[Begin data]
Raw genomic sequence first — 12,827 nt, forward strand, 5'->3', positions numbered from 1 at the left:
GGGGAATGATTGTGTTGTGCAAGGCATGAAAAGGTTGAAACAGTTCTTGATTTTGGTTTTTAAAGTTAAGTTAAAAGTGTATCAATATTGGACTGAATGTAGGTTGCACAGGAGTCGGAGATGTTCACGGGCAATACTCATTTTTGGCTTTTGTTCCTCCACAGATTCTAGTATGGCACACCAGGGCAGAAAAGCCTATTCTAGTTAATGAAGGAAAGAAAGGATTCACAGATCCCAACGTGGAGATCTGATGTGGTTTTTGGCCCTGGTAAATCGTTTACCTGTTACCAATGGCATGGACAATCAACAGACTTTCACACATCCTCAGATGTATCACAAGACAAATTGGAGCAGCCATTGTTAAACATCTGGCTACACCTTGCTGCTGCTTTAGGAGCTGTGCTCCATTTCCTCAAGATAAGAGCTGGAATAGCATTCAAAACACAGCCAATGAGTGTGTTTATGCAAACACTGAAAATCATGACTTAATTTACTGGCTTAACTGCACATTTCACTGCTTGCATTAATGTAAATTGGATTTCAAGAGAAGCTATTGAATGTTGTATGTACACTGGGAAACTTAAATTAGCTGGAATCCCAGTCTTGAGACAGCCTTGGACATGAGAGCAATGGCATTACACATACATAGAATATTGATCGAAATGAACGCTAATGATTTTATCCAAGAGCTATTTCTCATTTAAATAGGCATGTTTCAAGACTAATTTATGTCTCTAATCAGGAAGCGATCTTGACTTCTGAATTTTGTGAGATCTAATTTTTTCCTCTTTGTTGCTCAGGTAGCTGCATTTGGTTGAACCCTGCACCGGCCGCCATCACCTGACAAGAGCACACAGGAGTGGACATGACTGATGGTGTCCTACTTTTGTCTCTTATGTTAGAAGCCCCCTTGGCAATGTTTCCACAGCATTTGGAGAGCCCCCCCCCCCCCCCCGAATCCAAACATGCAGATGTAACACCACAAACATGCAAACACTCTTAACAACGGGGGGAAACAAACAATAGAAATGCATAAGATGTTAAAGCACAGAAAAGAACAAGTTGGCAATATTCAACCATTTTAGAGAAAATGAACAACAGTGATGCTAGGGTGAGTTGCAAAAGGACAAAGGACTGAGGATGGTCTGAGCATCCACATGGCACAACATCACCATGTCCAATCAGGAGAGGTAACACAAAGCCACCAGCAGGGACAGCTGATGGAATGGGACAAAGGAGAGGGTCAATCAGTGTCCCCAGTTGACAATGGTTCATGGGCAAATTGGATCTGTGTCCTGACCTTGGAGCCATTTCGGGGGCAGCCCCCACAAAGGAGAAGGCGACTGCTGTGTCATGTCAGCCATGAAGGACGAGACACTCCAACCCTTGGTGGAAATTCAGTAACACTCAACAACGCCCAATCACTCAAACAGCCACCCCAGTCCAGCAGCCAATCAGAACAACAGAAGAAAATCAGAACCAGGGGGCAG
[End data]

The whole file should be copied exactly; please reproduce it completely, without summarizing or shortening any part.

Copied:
Raw genomic sequence first — 12,827 nt, forward strand, 5'->3', positions numbered from 1 at the left:
GGGGAATGATTGTGTTGTGCAAGGCATGAAAAGGTTGAAACAGTTCTTGATTTTGGTTTTTAAAGTTAAGTTAAAAGTGTATCAATATTGGACTGAATGTAGGTTGCACAGGAGTCGGAGATGTTCACGGGCAATACTCATTTTTGGCTTTTGTTCCTCCACAGATTCTAGTATGGCACACCAGGGCAGAAAAGCCTATTCTAGTTAATGAAGGAAAGAAAGGATTCACAGATCCCAACGTGGAGATCTGATGTGGTTTTTGGCCCTGGTAAATCGTTTACCTGTTACCAATGGCATGGACAATCAACAGACTTTCACACATCCTCAGATGTATCACAAGACAAATTGGAGCAGCCATTGTTAAACATCTGGCTACACCTTGCTGCTGCTTTAGGAGCTGTGCTCCATTTCCTCAAGATAAGAGCTGGAATAGCATTCAAAACACAGCCAATGAGTGTGTTTATGCAAACACTGAAAATCATGACTTAATTTACTGGCTTAACTGCACATTTCACTGCTTGCATTAATGTAAATTGGATTTCAAGAGAAGCTATTGAATGTTGTATGTACACTGGGAAACTTAAATTAGCTGGAATCCCAGTCTTGAGACAGCCTTGGACATGAGAGCAATGGCATTACACATACATAGAATATTGATCGAAATGAACGCTAATGATTTTATCCAAGAGCTATTTCTCATTTAAATAGGCATGTTTCAAGACTAATTTATGTCTCTAATCAGGAAGCGATCTTGACTTCTGAATTTTGTGAGATCTAATTTTTTCCTCTTTGTTGCTCAGGTAGCTGCATTTGGTTGAACCCTGCACCGGCCGCCATCACCTGACAAGAGCACACAGGAGTGGACATGACTGATGGTGTCCTACTTTTGTCTCTTATGTTAGAAGCCCCCTTGGCAATGTTTCCACAGCATTTGGAGAGCCCCCCCCCCCCCCCCGAATCCAAACATGCAGATGTAACACCACAAACATGCAAACACTCTTAACAACGGGGGGAAACAAACAATAGAAATGCATAAGATGTTAAAGCACAGAAAAGAACAAGTTGGCAATATTCAACCATTTTAGAGAAAATGAACAACAGTGATGCTAGGGTGAGTTGCAAAAGGACAAAGGACTGAGGATGGTCTGAGCATCCACATGGCACAACATCACCATGTCCAATCAGGAGAGGTAACACAAAGCCACCAGCAGGGACAGCTGATGGAATGGGACAAAGGAGAGGGTCAATCAGTGTCCCCAGTTGACAATGGTTCATGGGCAAATTGGATCTGTGTCCTGACCTTGGAGCCATTTCGGGGGCAGCCCCCACAAAGGAGAAGGCGACTGCTGTGTCATGTCAGCCATGAAGGACGAGACACTCCAACCCTTGGTGGAAATTCAGTAACACTCAACAACGCCCAATCACTCAAACAGCCACCCCAGTCCAGCAGCCAATCAGAACAACAGAAGAAAATCAGAACCAGGGGGCAG